A proud and poignant first visit to Africa by an elderly Irish couple will result in more children getting a chance to escape poverty.
Bill and Margaret Gill will make the long journey to Eritrea to visit a school built in memory of their daughter Barbara Gill whose passion to help the poor inspired a huge charitable response after her tragic death.
Barbara (49) was killed on Dublin's quays when struck by a lorry while cycling her bicycle.
She was a college lecturer who spent years educating teachers on Third World development issues. She visited Ethiopia shortly before her death and had decided to raise funds to build a badly needed school in a poverty hit region.
After her death, the Barbara Gill Memorial Fund raised well over €100,000 to build a school for 1,200 pupils. In October, her parents will leave their farm in Clonbullogue, Co Offaly for a week to visit the new school.
The couple intend to hear about the further needs of the local population during the visit. They believe the memorial fund may have enough money to help build a second school in the region and maybe a residence to encourage teachers to move to the area.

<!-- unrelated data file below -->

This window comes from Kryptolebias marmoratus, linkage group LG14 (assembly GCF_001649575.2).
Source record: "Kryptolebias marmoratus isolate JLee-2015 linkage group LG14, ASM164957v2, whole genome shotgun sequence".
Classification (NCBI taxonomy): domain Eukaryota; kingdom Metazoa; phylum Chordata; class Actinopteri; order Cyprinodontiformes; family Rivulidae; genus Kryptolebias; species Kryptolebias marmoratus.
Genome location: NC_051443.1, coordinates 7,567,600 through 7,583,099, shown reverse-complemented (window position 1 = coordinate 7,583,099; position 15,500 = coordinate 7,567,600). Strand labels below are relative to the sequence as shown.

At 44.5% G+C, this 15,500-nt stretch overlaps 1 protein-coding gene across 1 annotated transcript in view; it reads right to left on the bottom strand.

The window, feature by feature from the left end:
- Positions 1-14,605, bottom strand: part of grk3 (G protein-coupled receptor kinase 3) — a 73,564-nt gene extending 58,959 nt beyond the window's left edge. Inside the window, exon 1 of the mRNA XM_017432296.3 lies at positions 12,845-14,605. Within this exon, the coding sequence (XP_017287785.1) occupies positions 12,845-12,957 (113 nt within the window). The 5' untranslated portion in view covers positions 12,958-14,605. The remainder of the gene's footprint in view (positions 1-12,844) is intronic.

Bill Gill (77) told the Herald: "We just have to see the school that Barbara had wished to build. Barbara was planning to run a marathon to raise funds. People were brilliant after she died and helped raise a lot of money.
"Helping to make her wishes come true in building the school has been a comfort," he said.
Barbara and her life-partner Ruth O'Dwyer, who lived in Damerstown, Castlecomer, Co Kilkenny, had rejoiced in the birth of their baby son Stephen not long before her death. Bill and Margaret are reunited regularly with Stephen and Ruth.
The couple will travel to Africa with their daughter Sandra Wilson and their granddaughters Clara Wilson (15) and Kate Vallelly (16).
Barbara had travelled to Eritrea with the charity Self Help International. Today, the Irish charity merged with a British charity Harvest Help to form a new entity named Self Help Africa.
Speaking at the launch in Dublin today, chief executive Ray Jordan said that grassroots food production must be put at the heart of international development efforts.
"There is a growing acceptance that farming and rural development is the key, if Africans are to break free from hunger and poverty," he said. "Up to 80pc of Africans rely on agriculture for their livelihoods. It must be at the heart of what we do."